There’s a good chance your latest delivery arrived in a box produced by the Irish multinational Smurfit Kappa Group. A leading producer of cardboard packaging globally, Smurfit Kappa owns 68,000 hectares of forestry plantations it intensively cultivates for paper production.
Almost 99% of that land is in Colombia. The company’s Dublin headquarters told In These Times it is committed to restoring “a healthy coexistence to the area and the communities,” but locals say the company’s vast landholdings are endangering both. Campesino activist Andrea Sierra (who asked for a pseudonym in fear of retaliation), from Cajibío, tells In These Times that, because of Smurfit Kappa’s presence, local peasants have lost much of the land needed for growing food. Smurfit Kappa’s monocropping and use of agrochemicals has “done great environmental damage,” Sierra says. “The native forests of my municipality are disappearing, as is the water of the streams.”
Over the past two years, Sierra and other Indigenous, Afro-Colombian and campesino activists have fought to reclaim some of the vast tracts Smurfit Kappa controls in the Cauca and Valle del Cauca provinces. Since mid-2021, local activists have occupied forests where the company operates, demanding it return all the company’s land in Cajibío to local communities.
But resistance of any kind in Colombia is regularly met with violent repression, as Human Rights Watch documented in a study of human rights defenders killed in the country. Sierra, who has been an activist for decades, says she’s experienced significant retaliation since joining the fight against Smurfit Kappa, though the ultimate source of these threats is unclear. For a time, threatening vehicles lingering outside her house forced her “to move far from the area with my family because I felt my life was in danger.”
Sierra isn’t alone. Four months into the occupation, in October 2021, human rights activists tweeted graphic videos of a man with a serious head wound who they claimed was attacked by employees of Cartón de Colombia, a Smurfit Kappa subsidiary. Smurfit Kappa did not comment on this incident or Sierra’s claims when In These Times inquired.
In July 2022, the United Nations Human Rights Council sent a letter to Smurfit Kappa documenting a series of anonymous threats allegedly made to Pedro Josse Velasco Tumiña, a prominent Indigenous leader in the land reclamation campaign, including a threatening phone call he reportedly received after confronting Smurfit Kappa shareholders at their annual meeting in Dublin. One caller threatened: “You already have a tombstone on your chest.” In their response, Smurfit Kappa rejected any connection between the company or its subsidiaries and the threats, and questioned Velasco’s legitimacy as a spokesperson for the Misak community.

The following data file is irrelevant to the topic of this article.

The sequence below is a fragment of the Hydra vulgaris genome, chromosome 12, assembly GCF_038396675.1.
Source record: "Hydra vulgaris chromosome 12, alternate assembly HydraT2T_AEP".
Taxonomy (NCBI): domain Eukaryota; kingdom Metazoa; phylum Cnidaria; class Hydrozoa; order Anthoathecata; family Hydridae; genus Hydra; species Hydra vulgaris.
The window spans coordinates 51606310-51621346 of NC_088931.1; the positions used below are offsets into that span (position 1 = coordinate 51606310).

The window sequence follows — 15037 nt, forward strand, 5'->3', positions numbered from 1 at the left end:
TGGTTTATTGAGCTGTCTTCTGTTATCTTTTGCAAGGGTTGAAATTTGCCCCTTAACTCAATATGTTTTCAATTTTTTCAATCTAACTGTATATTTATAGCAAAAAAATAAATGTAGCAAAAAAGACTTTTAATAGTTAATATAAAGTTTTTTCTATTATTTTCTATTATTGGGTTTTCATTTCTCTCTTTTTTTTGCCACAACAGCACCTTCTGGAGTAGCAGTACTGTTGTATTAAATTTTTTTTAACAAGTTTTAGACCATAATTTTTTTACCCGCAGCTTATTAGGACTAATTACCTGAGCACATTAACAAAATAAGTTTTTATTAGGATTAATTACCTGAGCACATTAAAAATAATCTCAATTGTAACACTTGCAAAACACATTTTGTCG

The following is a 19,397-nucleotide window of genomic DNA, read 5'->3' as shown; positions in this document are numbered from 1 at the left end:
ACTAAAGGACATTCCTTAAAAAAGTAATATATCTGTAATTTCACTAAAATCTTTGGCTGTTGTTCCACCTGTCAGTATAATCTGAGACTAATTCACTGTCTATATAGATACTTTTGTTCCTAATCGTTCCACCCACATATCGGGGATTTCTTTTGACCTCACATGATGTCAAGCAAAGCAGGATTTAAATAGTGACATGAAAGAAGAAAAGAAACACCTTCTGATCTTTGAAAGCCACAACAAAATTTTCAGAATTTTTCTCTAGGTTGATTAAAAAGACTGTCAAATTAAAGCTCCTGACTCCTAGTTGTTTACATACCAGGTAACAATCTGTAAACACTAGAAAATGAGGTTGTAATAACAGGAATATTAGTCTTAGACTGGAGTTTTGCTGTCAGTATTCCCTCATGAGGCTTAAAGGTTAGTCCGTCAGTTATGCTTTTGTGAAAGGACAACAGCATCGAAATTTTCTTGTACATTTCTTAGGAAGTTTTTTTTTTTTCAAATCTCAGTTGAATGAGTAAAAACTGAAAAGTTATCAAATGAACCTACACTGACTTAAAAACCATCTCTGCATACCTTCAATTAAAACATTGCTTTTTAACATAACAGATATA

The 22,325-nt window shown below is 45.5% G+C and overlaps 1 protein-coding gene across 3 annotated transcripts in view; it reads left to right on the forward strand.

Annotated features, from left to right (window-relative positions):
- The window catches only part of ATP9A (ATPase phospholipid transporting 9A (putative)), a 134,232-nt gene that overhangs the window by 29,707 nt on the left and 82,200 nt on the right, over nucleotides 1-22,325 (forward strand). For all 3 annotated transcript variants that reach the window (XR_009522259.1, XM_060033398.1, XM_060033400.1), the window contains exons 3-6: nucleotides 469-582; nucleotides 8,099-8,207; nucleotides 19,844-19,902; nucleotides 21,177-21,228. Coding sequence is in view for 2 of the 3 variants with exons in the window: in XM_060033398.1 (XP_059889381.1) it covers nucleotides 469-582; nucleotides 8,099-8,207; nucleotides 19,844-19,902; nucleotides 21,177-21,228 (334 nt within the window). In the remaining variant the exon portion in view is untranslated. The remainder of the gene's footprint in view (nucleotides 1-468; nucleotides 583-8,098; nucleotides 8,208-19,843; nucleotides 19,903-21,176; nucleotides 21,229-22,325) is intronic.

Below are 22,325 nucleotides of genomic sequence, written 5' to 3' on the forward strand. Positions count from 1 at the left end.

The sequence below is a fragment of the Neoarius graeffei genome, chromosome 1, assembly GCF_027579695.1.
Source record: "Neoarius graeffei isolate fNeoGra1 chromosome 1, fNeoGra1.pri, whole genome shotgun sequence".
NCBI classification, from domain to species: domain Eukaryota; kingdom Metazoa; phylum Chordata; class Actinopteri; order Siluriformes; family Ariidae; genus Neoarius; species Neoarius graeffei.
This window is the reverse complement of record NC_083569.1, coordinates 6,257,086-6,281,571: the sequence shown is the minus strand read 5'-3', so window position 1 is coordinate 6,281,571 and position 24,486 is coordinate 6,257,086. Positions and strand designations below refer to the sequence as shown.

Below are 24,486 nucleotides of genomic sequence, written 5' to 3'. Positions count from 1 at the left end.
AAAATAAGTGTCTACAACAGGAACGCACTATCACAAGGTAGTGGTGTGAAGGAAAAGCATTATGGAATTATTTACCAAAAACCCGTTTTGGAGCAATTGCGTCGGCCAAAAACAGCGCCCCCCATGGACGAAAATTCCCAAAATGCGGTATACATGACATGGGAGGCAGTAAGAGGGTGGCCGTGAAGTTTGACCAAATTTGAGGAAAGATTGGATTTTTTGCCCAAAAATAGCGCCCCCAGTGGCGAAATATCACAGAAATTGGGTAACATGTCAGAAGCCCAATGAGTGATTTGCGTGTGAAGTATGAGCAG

The alleged threats aren’t easy to dismiss. Colombian news site El Tiempo reported an investigation into the death of Huber Samir Camayo, 23, allegedly killed by Colombian special forces trying to remove activists occupying Smurfit Kappa land. Smurfit Kappa did not comment on this incident to In These Times, but the company generally acknowledged that, in response to land reclamation efforts, they have “asked the relevant authorities to intervene, assist and protect the personal safety of employees and the local community, to ensure that the right to work together with private property rights are not infringed.” The company emphasized that the disputed Cajibío land was “legally acquired.”
Several months later, local newspaper Proclama del Cauca reported that hooded attackers raided and shot at an occupation on Smurfit Kappa land in Sotará, killing Kokonuko Indigenous leader Juvencio Cerquera Manquillo and wounding eight others.
Velasco says land reclamation activists claim they have faced intimidation from the “army, police and also paramilitaries who make anonymous calls to the leaders to threaten them not to continue.”
Alberth Ochoa, a representative for the campesino organization Coordinador Nacional Agrario, says that, in Colombia, “businessmen and paramilitaries have historically been linked — one gives the orders and the other carries them out.” The Chiquita fruit company’s use of paramilitaries to quell community activism is one well-known example, as In These Times has reported.
In March, according to campesino organizations in Cauca, Colombian paramilitary group Autodefensas Gaitanistas circulated a pamphlet announcing its intention to defend private property from land reclamation activists, accusing several of being communists and guerrillas and warning they had 10 days to leave the area. Smurfit Kappa has denied any connection to the pamphlet and filed a lawsuit against Coordinador Nacional Agrario for suggesting that they had one.
Smurfit Kappa did not respond to detailed follow-up questions related to this story, including questions about the allegations of anonymous threats to activists and the deaths of Camayo and Cerquera.
Activists like Rodrigo Vargas Becerra of the Permanent Committee for the Defense of Human Rights say the repression Colombian land activists face is part of a long history of dispossession. Since 1964, Colombian paramilitaries have displaced millions of small farmers through violence and intimidation, as Human Rights Watch has reported, leading to the transfer of 7 million hectares of land to large landowners — including multinationals like Smurfit Kappa. A 2017 Oxfam report found Colombia has the most unequal land distribution in all of Latin America.
Campesino activists like Sierra hope that, ultimately, the occupation will compel Smurfit Kappa to return land to local communities. “To recover the land is to recover life,” Sierra says. “It is to recover the possibility of living with autonomy.”
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